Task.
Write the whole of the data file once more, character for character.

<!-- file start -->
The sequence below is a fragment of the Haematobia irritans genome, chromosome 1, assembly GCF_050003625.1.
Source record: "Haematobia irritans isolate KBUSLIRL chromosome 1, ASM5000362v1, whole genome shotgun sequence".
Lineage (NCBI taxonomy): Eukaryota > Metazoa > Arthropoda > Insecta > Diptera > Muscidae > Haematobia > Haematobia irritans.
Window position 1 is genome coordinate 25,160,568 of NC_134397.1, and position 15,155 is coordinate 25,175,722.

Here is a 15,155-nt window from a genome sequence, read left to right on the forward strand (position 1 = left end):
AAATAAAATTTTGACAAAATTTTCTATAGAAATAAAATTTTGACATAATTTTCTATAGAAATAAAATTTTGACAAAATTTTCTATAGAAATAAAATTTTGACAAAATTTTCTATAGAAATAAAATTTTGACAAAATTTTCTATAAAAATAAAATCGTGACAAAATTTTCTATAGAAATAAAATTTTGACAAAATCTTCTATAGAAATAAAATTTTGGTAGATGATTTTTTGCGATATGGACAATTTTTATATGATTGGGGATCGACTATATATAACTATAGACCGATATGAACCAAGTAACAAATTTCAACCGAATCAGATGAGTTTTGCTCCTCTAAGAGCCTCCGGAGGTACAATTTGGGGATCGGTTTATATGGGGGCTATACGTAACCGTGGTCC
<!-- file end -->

The sequence below is a fragment of the Haematobia irritans genome, chromosome 1, assembly GCF_050003625.1.
Source record: "Haematobia irritans isolate KBUSLIRL chromosome 1, ASM5000362v1, whole genome shotgun sequence".
Lineage (NCBI taxonomy): Eukaryota > Metazoa > Arthropoda > Insecta > Diptera > Muscidae > Haematobia > Haematobia irritans.
Window position 1 is genome coordinate 25,160,568 of NC_134397.1, and position 15,155 is coordinate 25,175,722.

Here is a 15,155-nt window from a genome sequence, read left to right on the forward strand (position 1 = left end):
AAATAAAATTTTGACAAAATTTTCTATAGAAATAAAATTTTGACATAATTTTCTATAGAAATAAAATTTTGACAAAATTTTCTATAGAAATAAAATTTTGACAAAATTTTCTATAGAAATAAAATTTTGACAAAATTTTCTATAAAAATAAAATCGTGACAAAATTTTCTATAGAAATAAAATTTTGACAAAATCTTCTATAGAAATAAAATTTTGGTAGATGATTTTTTGCGATATGGACAATTTTTATATGATTGGGGATCGACTATATATAACTATAGACCGATATGAACCAAGTAACAAATTTCAACCGAATCAGATGAGTTTTGCTCCTCTAAGAGCCTCCGGAGGTACAATTTGGGGATCGGTTTATATGGGGGCTATACGTAACCGTGGTCC